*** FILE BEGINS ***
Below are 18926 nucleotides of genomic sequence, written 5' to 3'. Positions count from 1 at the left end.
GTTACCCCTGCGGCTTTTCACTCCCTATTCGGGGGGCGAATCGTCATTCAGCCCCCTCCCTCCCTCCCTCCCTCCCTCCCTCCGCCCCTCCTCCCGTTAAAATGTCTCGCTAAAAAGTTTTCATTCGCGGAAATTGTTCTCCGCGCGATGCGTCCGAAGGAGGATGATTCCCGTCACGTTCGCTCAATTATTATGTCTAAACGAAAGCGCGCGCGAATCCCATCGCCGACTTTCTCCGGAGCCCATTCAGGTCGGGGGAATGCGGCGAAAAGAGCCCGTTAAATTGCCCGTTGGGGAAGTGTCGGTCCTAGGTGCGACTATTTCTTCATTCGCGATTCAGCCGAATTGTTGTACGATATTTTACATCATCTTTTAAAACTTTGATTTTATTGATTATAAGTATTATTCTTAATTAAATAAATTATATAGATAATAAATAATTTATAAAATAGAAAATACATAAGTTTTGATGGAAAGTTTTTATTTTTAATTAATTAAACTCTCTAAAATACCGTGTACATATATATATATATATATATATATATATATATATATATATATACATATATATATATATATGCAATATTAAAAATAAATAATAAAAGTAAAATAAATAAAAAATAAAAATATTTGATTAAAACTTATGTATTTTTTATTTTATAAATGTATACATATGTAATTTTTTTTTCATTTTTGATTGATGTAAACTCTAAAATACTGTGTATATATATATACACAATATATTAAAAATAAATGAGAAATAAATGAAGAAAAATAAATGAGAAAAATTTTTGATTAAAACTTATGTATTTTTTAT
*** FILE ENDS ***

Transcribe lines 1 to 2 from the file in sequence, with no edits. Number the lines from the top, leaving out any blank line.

Below are 18926 nucleotides of genomic sequence, written 5' to 3'. Positions count from 1 at the left end.
GTTACCCCTGCGGCTTTTCACTCCCTATTCGGGGGGCGAATCGTCATTCAGCCCCCTCCCTCCCTCCCTCCCTCCCTCCCTCCGCCCCTCCTCCCGTTAAAATGTCTCGCTAAAAAGTTTTCATTCGCGGAAATTGTTCTCCGCGCGATGCGTCCGAAGGAGGATGATTCCCGTCACGTTCGCTCAATTATTATGTCTAAACGAAAGCGCGCGCGAATCCCATCGCCGACTTTCTCCGGAGCCCATTCAGGTCGGGGGAATGCGGCGAAAAGAGCCCGTTAAATTGCCCGTTGGGGAAGTGTCGGTCCTAGGTGCGACTATTTCTTCATTCGCGATTCAGCCGAATTGTTGTACGATATTTTACATCATCTTTTAAAACTTTGATTTTATTGATTATAAGTATTATTCTTAATTAAATAAATTATATAGATAATAAATAATTTATAAAATAGAAAATACATAAGTTTTGATGGAAAGTTTTTATTTTTAATTAATTAAACTCTCTAAAATACCGTGTACATATATATATATATATATATATATATATATATATATATATATACATATATATATATATATGCAATATTAAAAATAAATAATAAAAGTAAAATAAATAAAAAATAAAAATATTTGATTAAAACTTATGTATTTTTTATTTTATAAATGTATACATATGTAATTTTTTTTTCATTTTTGATTGATGTAAACTCTAAAATACTGTGTATATATATATACACAATATATTAAAAATAAATGAGAAATAAATGAAGAAAAATAAATGAGAAAAATTTTTGATTAAAACTTATGTATTTTTTAT